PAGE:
In today’s volatile business environment, SME owners need to learn manage their cashflow in a disciplined and organized manner in order, to defend themselves against liquidity shocks, and capture new opportunities that may arise.
This is why we are introducing our second business loan piece covering: Invoice Financing (It is to note that we are referring to sales invoice instead of purchase invoice). Essentially, what invoice financing aims to do is to bridge the big and lengthy gap between revenues and cashflow. This is done by pledging unpaid invoices to financiers in return for an immediate cash advance. The advanced amount is a percentage of the invoice amount that can range from 70-90% of the face value. The tenor will also match the invoice maturity, which can span from weeks to months.
So, if you are a business with significant amount of receivables as a percentage of your assets and extend overly lengthy payment terms to your buyer, invoice financing might be just the right solution for you. This is because the obtained cashflow can help ease liquidity strain; enabling businesses to make good on salaries and rental before cash revenues are received.
Funds made available can also be deployed to finance new business contracts and ensuring that liquidity does not hamper new sales. This is especially when businesses provide generous credit terms to demanding customers.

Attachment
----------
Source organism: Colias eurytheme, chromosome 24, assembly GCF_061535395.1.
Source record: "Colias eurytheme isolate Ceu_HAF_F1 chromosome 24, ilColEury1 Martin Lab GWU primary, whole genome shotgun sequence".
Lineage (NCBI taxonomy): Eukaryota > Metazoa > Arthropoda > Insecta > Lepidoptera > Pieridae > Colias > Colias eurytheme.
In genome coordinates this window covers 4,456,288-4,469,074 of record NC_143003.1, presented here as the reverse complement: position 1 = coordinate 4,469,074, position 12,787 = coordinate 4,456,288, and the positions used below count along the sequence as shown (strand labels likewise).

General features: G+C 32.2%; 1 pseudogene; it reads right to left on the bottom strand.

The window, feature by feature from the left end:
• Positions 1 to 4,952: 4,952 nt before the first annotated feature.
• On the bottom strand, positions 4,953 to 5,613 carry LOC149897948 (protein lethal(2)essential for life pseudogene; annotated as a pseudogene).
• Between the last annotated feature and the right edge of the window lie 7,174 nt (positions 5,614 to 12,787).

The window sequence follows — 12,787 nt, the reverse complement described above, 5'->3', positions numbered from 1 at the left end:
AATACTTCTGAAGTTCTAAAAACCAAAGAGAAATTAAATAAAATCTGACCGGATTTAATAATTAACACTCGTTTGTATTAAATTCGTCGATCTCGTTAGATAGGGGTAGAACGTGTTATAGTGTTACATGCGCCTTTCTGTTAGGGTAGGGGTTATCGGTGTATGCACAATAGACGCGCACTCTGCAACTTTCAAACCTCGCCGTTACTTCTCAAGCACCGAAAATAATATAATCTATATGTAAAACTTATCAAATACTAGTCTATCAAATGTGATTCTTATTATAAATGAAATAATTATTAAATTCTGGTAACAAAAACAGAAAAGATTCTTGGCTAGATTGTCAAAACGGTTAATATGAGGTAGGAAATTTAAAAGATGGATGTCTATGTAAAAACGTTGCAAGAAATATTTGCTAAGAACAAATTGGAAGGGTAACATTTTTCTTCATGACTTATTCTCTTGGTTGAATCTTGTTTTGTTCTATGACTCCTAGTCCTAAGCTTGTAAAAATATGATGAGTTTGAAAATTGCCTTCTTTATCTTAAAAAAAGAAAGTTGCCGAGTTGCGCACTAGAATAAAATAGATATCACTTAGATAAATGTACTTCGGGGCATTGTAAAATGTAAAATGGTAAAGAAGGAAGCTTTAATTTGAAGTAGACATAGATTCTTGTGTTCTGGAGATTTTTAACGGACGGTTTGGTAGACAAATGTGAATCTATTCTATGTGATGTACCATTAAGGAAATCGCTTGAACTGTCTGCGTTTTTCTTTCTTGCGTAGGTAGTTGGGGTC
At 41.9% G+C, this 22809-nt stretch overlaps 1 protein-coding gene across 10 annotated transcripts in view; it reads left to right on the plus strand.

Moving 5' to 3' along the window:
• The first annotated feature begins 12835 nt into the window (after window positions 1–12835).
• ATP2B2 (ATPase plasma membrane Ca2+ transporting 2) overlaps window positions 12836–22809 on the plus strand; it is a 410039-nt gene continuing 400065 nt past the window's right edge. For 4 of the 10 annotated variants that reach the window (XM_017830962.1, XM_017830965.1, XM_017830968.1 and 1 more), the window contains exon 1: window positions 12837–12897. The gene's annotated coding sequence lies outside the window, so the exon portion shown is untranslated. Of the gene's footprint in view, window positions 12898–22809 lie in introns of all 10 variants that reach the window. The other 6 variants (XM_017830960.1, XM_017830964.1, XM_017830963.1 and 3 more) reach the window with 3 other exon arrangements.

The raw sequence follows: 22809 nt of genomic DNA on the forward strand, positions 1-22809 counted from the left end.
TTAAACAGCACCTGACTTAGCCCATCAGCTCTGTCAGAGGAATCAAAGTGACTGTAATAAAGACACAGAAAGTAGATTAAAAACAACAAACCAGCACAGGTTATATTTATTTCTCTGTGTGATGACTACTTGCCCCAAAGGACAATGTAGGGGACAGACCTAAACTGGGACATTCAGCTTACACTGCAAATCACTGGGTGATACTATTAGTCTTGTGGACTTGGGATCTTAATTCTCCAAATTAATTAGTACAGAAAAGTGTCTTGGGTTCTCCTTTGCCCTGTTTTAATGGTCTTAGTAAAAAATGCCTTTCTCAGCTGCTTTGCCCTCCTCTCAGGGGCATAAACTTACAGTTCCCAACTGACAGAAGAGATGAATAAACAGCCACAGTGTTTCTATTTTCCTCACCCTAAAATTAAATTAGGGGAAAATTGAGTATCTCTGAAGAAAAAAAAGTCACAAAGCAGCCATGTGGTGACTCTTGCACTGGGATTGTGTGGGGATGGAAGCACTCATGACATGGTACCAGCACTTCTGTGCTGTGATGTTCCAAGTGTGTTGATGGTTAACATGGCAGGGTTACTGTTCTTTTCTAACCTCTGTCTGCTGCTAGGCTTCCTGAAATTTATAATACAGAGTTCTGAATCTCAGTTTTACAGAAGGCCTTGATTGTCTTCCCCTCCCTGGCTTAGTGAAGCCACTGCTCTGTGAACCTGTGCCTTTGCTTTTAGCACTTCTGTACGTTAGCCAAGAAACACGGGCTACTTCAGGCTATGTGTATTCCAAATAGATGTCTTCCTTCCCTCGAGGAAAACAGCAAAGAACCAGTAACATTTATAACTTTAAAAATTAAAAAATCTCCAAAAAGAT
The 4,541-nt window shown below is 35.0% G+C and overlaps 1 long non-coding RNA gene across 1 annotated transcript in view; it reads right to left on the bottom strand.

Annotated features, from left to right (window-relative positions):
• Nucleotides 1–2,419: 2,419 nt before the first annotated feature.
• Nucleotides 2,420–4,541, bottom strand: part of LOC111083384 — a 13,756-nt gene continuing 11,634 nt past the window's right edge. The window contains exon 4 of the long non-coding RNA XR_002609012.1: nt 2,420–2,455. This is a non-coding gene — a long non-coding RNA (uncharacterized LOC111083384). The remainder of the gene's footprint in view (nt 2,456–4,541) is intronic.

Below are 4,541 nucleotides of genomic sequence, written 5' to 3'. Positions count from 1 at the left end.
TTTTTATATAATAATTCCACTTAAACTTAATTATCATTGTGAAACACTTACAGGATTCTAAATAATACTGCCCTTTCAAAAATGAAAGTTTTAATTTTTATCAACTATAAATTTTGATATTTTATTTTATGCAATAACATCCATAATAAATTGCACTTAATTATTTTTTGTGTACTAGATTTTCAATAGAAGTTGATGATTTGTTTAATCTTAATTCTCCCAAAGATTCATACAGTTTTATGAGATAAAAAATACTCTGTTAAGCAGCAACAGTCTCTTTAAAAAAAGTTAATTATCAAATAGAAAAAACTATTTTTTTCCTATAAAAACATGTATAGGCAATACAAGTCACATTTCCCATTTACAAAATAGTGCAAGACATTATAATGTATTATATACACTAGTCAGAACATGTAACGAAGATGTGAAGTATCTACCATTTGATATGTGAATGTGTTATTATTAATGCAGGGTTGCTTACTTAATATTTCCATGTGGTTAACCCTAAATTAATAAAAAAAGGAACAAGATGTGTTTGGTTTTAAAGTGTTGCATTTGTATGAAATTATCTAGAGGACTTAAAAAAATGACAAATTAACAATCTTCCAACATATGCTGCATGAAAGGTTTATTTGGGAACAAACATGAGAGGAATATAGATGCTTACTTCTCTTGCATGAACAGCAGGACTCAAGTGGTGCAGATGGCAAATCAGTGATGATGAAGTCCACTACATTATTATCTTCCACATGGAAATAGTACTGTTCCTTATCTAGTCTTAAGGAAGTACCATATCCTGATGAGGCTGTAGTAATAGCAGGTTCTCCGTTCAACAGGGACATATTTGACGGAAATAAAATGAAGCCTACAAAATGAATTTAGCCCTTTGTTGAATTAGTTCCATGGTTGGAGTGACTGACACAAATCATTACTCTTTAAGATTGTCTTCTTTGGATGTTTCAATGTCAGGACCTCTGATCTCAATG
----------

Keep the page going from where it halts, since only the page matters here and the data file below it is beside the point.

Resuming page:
Below is a quick summary of some of the key characteristics of invoice financing:
1. Interest Rate as low as 6% p.a. with a factoring fee as low as of 0.25%
2. Tenor from 14 days to 180 days (up to maturity date of the invoice)
3. Loan amount up to 90% of invoice value
4. No double financing is allowed
Invoice financing is facilitated through a financier who is willing to pay you a % of your receivable for a discount and manage the collection on your behalf. This is typically a more viable and cheaper financing option as compared to a general business term loan as the lender can rely on your buyer to make the repayment rather than your business cashflow. See below for detailed step-by-step process: